Do people really control "the economy?" Does "the economy" control us? Or is "the economy" simply justification for doing whatever "we" -- the government, corporations or the people -- want? 

The first problem with the idea of being able to "control the economy" is that "money," it's basic currency, has become an illusion. Money is only "real" to those who believe they possess it, or "don't have enough." In the end, "not enough money" is an excuse for not doing something. There is always enough human effort and endurance to do what is necessary in the world, but never enough money for those who attempt to hoard it.

The second problem with the idea of "controlling the economy" is the belief that "money" (an illusion) is "power" (another illusion). Power is another excuse for violating others; it is only "real" when those upon whom power is being exercised acquiesce.

Why, then, do people feel the need to amass money or power? Isn't this tantamount to violation, or, in pop parliance, "violence?"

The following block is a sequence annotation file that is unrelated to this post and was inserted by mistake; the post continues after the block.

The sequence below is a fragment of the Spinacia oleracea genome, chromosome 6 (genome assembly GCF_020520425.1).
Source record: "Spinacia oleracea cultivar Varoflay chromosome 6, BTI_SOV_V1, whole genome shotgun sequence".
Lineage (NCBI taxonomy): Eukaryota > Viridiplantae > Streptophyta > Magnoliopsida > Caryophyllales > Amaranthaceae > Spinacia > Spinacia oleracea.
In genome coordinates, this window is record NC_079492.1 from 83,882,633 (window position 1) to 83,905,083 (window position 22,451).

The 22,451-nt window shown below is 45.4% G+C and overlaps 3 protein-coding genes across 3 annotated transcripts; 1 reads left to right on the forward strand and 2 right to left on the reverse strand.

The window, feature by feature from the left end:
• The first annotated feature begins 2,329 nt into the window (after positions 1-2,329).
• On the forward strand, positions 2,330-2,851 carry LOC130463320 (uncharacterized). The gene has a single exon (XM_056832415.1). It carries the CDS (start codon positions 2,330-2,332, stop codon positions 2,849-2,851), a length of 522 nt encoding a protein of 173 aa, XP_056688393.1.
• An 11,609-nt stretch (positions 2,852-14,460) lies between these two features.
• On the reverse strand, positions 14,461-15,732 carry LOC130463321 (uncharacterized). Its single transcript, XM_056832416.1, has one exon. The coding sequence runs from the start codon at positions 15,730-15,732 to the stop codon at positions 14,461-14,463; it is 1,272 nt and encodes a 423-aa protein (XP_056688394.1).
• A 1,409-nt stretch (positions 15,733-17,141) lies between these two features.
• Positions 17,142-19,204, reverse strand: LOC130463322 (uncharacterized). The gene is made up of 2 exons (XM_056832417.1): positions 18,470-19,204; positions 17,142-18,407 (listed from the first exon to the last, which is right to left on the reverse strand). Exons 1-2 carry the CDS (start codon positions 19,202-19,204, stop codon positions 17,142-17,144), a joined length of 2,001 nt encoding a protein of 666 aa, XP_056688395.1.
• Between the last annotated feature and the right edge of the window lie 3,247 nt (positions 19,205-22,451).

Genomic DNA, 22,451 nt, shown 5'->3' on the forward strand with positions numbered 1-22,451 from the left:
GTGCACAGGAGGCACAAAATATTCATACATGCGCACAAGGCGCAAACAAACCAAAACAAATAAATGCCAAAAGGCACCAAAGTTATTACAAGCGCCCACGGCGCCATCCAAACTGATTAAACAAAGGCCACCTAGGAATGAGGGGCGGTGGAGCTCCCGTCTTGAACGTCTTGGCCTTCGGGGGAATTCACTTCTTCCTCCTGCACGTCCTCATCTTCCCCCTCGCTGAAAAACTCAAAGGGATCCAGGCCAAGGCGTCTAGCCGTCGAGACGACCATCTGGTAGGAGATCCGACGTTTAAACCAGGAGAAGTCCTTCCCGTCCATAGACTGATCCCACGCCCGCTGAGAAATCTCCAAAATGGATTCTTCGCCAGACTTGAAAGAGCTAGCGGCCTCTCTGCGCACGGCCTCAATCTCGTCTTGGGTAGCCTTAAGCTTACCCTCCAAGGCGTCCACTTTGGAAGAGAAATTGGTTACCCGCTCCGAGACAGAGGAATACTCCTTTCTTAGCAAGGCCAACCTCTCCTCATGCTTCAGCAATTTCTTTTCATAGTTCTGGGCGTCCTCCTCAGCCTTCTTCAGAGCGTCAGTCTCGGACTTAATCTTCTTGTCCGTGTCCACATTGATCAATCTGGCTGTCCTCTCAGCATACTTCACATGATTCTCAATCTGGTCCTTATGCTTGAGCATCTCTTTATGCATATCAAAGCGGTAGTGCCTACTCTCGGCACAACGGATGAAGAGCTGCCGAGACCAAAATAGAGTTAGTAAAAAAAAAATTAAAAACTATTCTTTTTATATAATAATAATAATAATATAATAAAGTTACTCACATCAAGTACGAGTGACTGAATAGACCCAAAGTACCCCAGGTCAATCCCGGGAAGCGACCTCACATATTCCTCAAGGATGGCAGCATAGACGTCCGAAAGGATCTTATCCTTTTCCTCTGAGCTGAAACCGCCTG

I've often wondered where this seemingly "basic" human need, want or desire comes from. I think, in the spirit of Freud's colleague in psychology, Otto Rank, it has to do with being born and mortal.

Being born, we all learn that when one feels powerless, be it in body, mind, spirit, or more recently, finances, is the most certain way of getting what someone needs, wants or desires. Furthermore, mortality guarantees individual death, and, applying what little we know of this important "end-of-life transition" from what we experienced during our own birth, it will be "out of our control," and thereby "powerful" to the extreme -- violation or violence with the threat and fear of death. Maybe amassing money is an attempt to hold onto as many physical resources as one can, and, barring a financial defeat of death, amassing control over as much of the physical world as one can. Ultimately, both are fool's errands. Everyone is born, lives and dies, despite the illusion of money, power or control. 

But I think there's a more serious contemporary aspect to this foolishness: In the past, for those struggling with spirituality, there used to be organized religion. Yet, organized religion, regarded by many these days as a "social club" providing assuage against our inherent fears, appears increasingly morally corrupt. Just listen to the news. If religion can no longer provide succor in response to worship, then what is there in today's world to take it's place? The illusion of money, and, when one tires of that, power and control. It is the increasing tendency of our contemporary world to worship money, power, control, violation/violence that concerns me the most. I hope it concerns others, too.